5. Keep vegetables picked as they ripen. This discourages           5. Observe Mother’s Day, May 9. Give                                 areas.
    pests and diseases. iscard fading plants.                          mom a beautiful flowering plant.. Stay on top of weeds by      6. Insect and disease populations are on the rise. Scout frequently to
6. Celebrate Earth Day on the 22nd. Plant a tree!                      pulling them or use sprays until we get too warm, about           determine if control measures are warranted. Prune out affected
7. Add yard waste to compost pile once                                 90º F.                                                            areas.
    you have cut it into small pieces.                              7. This could be a dry month. Watch for signs of                  7. Watch for manganese deficiency in palms and cycads. New growth
8. Be on the lookout for citrus leaf miners. Apply oil spray if        water stress in plants.                                            will be off colored.
   needed.                                                          8. Enter your vegetable garden in the St. Johns County            8. Inspect lawns for chinch bugs. Treat infected area and only 5 feet
9. Have dead wood removed from trees                                   Vegetable Gardening Contest. Call 209- 0430                       beyond.
   before hurricane season.                                         9. Update supplies in your Hurricane Survival Kit.                9. Apply for St. Johns County Master Gardener Program, if interested.
10. Attend EPIC Flower & Garden Expo at the Ag Center
     April 17 & 18.




                             JULY                                                              AUGUST                                                                SEPTEMBER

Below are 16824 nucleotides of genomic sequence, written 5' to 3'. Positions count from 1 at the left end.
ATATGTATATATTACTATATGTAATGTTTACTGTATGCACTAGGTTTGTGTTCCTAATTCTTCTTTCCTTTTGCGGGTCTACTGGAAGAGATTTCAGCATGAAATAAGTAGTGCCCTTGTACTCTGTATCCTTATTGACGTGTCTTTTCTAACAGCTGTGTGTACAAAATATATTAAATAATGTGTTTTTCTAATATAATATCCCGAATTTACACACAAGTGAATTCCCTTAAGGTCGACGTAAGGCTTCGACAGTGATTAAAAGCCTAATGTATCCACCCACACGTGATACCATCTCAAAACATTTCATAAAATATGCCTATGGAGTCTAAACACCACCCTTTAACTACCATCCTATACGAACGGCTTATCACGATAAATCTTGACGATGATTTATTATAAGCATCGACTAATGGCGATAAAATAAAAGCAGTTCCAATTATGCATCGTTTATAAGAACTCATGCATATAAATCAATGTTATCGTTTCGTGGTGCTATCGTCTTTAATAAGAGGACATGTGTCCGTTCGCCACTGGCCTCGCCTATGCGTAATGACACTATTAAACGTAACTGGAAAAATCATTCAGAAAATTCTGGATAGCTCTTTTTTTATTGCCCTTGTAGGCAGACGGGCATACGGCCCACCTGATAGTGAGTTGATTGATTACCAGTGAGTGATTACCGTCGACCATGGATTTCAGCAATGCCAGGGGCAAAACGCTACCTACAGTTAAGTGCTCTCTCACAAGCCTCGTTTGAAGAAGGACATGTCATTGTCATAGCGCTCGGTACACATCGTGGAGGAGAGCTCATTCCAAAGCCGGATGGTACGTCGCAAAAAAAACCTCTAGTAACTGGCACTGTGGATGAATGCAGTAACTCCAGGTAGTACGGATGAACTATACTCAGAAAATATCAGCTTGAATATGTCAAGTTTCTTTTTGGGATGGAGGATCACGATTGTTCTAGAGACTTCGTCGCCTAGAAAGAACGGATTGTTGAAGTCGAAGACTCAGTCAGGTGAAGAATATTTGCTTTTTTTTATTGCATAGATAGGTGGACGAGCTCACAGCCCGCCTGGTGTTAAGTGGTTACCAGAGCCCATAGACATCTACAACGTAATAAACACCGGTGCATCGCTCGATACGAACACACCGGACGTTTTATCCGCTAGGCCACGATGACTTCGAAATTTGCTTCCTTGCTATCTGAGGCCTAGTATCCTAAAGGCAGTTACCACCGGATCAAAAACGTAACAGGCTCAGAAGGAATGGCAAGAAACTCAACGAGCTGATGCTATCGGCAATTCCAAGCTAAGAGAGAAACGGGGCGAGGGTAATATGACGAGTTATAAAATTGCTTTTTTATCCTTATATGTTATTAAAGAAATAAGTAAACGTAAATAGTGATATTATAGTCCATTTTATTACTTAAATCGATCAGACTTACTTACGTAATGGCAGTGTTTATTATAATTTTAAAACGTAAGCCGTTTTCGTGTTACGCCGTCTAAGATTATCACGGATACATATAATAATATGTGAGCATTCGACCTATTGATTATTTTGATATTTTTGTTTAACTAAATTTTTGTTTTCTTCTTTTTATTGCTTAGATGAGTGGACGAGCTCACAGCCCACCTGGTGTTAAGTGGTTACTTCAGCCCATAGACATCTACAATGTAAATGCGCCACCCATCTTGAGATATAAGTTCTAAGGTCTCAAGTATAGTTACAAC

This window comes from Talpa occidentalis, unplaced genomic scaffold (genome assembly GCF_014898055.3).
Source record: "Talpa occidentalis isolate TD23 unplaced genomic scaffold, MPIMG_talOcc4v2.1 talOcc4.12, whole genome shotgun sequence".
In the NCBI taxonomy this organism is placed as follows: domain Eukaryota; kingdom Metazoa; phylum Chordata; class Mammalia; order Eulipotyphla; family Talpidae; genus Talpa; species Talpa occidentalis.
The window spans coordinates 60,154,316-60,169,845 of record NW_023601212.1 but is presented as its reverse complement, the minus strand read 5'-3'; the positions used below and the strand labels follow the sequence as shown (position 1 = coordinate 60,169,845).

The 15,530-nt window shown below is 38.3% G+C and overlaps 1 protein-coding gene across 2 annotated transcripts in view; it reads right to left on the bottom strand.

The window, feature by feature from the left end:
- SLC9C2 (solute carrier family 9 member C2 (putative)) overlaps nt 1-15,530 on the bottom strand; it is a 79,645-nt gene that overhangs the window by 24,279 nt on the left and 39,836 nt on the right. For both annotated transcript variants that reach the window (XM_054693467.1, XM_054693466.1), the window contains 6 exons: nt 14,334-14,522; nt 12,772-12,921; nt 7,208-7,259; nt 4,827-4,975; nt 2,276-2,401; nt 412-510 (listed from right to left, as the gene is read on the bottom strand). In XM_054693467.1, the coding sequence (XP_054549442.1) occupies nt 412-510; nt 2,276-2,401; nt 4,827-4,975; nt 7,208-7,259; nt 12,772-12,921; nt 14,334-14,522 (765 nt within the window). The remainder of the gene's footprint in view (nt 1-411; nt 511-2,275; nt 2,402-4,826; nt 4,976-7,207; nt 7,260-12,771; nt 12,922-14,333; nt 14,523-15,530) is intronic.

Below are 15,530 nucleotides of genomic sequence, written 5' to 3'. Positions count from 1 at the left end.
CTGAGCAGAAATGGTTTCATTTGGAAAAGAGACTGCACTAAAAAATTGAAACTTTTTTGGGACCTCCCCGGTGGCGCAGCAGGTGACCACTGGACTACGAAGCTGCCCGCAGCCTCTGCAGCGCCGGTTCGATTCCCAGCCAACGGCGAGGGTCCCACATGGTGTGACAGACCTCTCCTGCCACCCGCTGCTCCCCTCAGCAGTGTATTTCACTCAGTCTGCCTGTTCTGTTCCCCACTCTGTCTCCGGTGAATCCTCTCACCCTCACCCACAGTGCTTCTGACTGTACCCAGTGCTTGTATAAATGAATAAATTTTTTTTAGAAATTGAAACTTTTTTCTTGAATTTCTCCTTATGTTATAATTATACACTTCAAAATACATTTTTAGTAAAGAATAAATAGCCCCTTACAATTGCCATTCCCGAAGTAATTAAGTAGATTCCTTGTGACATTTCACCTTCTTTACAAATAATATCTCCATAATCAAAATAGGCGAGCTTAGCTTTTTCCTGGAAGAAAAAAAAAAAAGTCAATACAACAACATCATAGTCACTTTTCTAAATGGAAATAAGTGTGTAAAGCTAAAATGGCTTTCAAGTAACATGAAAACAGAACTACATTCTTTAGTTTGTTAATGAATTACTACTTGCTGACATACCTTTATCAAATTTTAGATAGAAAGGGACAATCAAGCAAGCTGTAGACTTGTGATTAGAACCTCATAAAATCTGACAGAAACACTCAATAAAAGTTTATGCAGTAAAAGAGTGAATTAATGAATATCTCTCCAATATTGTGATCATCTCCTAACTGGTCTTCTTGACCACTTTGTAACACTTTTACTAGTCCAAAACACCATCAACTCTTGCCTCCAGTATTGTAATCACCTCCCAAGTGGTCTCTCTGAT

1. Pull up dying annuals or vegetables                              1. During wet periods, check for fungus                             1. Most vegetable varieties can be planted
    so they do not harbor pests.                                        (brown areas in lawns). Reduce                                     now and will produce before our first killing frost.
2. Scout St. Augustine lawns for chinch                                 irrigation frequency, if necessary.                             2. Fertilize young trees and shrubs to
    bugs. They prefer sunny, hot areas.                             2. Start seeds for the fall or cool-season garden.                     increase cold hardiness. An 8-4-8 or 10- 5-10 will work well.
3. Remove weak or dead tree limbs in                                3. Pinch back the tips of poinsettias and                           3. Give your lawn its final fertilization for the year.
    preparation for tropical storms and hurricanes.                     chrysanthemums to create bushier                                4. Don’t prune poinsettias after September
4. Plants will root well from cuttings                                  plants and more blooms.                                            10th, as it may interfere with flowering
    now. A 4 - 6 inch cutting is desirable.                         4. The dogwood twig borer will become                                  in December.
5. Plant only heat tolerant flowers and                                 a nuisance on dogwood and other trees now.                      5. Continue checking your lawn for pest damage and reduce
   vegetables. The list becomes limited this month.                 5. Prune faded crape myrtle blossoms                                    populations with appropriate treatment.
6. St. Augustine lawns may require an iron application. Refrain        (seed pods only) to encourage a second blooming.                 6. Divide bulbs to reduce competition and encourage blooms.
    from applying nitrogen.                                         6. This is the last month to plant grass                               Amaryllis do not need a rest period, so replant them
7. If it is rainy, reduce irrigation frequency so as not to            seed and expect a good establishment before winter.                 immediately.
   encourage diseases.                                              7. Trim back tropical plants like plumbagos, hibiscus,              8. Autumn begins Sept. 23; days become shorter, plan activities
8. Solar treatment of soil in vegetable gardens may help control       and lantana, as they flower on new growth.                          accordingly.
   nematodes. Cover uncultivated areas with clear                   8. Insect population’s peak. Scout often                            9. Inspect hibiscus, sagos, gardenias, and India hawthorne for scale.